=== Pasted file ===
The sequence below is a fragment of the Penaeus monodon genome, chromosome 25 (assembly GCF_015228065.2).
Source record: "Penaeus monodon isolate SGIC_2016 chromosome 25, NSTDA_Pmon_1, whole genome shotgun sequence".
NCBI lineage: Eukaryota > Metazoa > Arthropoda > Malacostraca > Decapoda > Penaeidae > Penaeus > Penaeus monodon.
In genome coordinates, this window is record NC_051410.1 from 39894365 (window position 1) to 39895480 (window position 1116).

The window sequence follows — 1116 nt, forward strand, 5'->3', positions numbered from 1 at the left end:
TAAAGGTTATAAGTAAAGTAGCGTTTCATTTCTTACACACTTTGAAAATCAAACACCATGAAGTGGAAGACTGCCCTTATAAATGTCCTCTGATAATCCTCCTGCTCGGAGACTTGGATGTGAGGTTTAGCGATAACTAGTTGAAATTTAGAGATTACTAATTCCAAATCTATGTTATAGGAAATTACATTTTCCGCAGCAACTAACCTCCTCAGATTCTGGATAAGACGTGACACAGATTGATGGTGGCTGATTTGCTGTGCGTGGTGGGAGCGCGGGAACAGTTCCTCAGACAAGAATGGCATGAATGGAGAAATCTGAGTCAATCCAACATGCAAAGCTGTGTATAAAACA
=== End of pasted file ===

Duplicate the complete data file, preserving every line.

The sequence below is a fragment of the Penaeus monodon genome, chromosome 25 (assembly GCF_015228065.2).
Source record: "Penaeus monodon isolate SGIC_2016 chromosome 25, NSTDA_Pmon_1, whole genome shotgun sequence".
NCBI lineage: Eukaryota > Metazoa > Arthropoda > Malacostraca > Decapoda > Penaeidae > Penaeus > Penaeus monodon.
In genome coordinates, this window is record NC_051410.1 from 39894365 (window position 1) to 39895480 (window position 1116).

The window sequence follows — 1116 nt, forward strand, 5'->3', positions numbered from 1 at the left end:
TAAAGGTTATAAGTAAAGTAGCGTTTCATTTCTTACACACTTTGAAAATCAAACACCATGAAGTGGAAGACTGCCCTTATAAATGTCCTCTGATAATCCTCCTGCTCGGAGACTTGGATGTGAGGTTTAGCGATAACTAGTTGAAATTTAGAGATTACTAATTCCAAATCTATGTTATAGGAAATTACATTTTCCGCAGCAACTAACCTCCTCAGATTCTGGATAAGACGTGACACAGATTGATGGTGGCTGATTTGCTGTGCGTGGTGGGAGCGCGGGAACAGTTCCTCAGACAAGAATGGCATGAATGGAGAAATCTGAGTCAATCCAACATGCAAAGCTGTGTATAAAACA